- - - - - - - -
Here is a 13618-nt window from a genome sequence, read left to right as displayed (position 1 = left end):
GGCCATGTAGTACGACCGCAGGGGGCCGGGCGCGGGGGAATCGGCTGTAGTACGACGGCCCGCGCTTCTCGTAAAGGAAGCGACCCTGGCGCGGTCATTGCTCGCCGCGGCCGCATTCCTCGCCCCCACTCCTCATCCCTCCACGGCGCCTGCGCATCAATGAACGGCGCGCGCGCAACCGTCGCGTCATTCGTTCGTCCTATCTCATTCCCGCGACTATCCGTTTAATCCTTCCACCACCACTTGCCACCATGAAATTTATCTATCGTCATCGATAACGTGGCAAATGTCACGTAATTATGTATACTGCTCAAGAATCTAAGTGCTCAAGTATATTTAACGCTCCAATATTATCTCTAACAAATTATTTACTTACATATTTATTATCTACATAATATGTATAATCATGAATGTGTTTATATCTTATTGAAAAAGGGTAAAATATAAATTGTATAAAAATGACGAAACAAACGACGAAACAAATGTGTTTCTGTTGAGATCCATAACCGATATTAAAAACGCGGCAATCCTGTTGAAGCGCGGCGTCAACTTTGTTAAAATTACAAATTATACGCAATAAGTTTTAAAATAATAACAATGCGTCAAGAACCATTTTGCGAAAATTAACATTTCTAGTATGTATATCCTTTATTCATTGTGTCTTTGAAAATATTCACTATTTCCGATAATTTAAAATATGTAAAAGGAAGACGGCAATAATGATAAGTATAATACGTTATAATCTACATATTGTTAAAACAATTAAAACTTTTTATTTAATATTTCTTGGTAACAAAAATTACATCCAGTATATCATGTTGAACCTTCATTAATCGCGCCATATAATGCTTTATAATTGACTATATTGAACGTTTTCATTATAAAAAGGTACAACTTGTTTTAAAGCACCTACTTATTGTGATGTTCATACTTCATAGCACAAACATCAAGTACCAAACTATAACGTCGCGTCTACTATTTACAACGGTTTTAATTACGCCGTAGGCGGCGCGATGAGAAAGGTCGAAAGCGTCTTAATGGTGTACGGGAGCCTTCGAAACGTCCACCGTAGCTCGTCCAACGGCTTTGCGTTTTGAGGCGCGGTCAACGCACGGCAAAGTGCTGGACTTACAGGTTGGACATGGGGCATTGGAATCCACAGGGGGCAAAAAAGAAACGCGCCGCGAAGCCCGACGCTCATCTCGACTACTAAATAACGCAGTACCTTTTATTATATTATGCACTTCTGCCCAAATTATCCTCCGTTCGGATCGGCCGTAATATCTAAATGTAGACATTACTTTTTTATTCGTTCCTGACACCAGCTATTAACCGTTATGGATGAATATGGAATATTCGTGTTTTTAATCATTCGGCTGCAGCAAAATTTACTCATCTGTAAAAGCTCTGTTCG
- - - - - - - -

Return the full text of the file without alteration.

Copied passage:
Here is a 13618-nt window from a genome sequence, read left to right as displayed (position 1 = left end):
GGCCATGTAGTACGACCGCAGGGGGCCGGGCGCGGGGGAATCGGCTGTAGTACGACGGCCCGCGCTTCTCGTAAAGGAAGCGACCCTGGCGCGGTCATTGCTCGCCGCGGCCGCATTCCTCGCCCCCACTCCTCATCCCTCCACGGCGCCTGCGCATCAATGAACGGCGCGCGCGCAACCGTCGCGTCATTCGTTCGTCCTATCTCATTCCCGCGACTATCCGTTTAATCCTTCCACCACCACTTGCCACCATGAAATTTATCTATCGTCATCGATAACGTGGCAAATGTCACGTAATTATGTATACTGCTCAAGAATCTAAGTGCTCAAGTATATTTAACGCTCCAATATTATCTCTAACAAATTATTTACTTACATATTTATTATCTACATAATATGTATAATCATGAATGTGTTTATATCTTATTGAAAAAGGGTAAAATATAAATTGTATAAAAATGACGAAACAAACGACGAAACAAATGTGTTTCTGTTGAGATCCATAACCGATATTAAAAACGCGGCAATCCTGTTGAAGCGCGGCGTCAACTTTGTTAAAATTACAAATTATACGCAATAAGTTTTAAAATAATAACAATGCGTCAAGAACCATTTTGCGAAAATTAACATTTCTAGTATGTATATCCTTTATTCATTGTGTCTTTGAAAATATTCACTATTTCCGATAATTTAAAATATGTAAAAGGAAGACGGCAATAATGATAAGTATAATACGTTATAATCTACATATTGTTAAAACAATTAAAACTTTTTATTTAATATTTCTTGGTAACAAAAATTACATCCAGTATATCATGTTGAACCTTCATTAATCGCGCCATATAATGCTTTATAATTGACTATATTGAACGTTTTCATTATAAAAAGGTACAACTTGTTTTAAAGCACCTACTTATTGTGATGTTCATACTTCATAGCACAAACATCAAGTACCAAACTATAACGTCGCGTCTACTATTTACAACGGTTTTAATTACGCCGTAGGCGGCGCGATGAGAAAGGTCGAAAGCGTCTTAATGGTGTACGGGAGCCTTCGAAACGTCCACCGTAGCTCGTCCAACGGCTTTGCGTTTTGAGGCGCGGTCAACGCACGGCAAAGTGCTGGACTTACAGGTTGGACATGGGGCATTGGAATCCACAGGGGGCAAAAAAGAAACGCGCCGCGAAGCCCGACGCTCATCTCGACTACTAAATAACGCAGTACCTTTTATTATATTATGCACTTCTGCCCAAATTATCCTCCGTTCGGATCGGCCGTAATATCTAAATGTAGACATTACTTTTTTATTCGTTCCTGACACCAGCTATTAACCGTTATGGATGAATATGGAATATTCGTGTTTTTAATCATTCGGCTGCAGCAAAATTTACTCATCTGTAAAAGCTCTGTTCG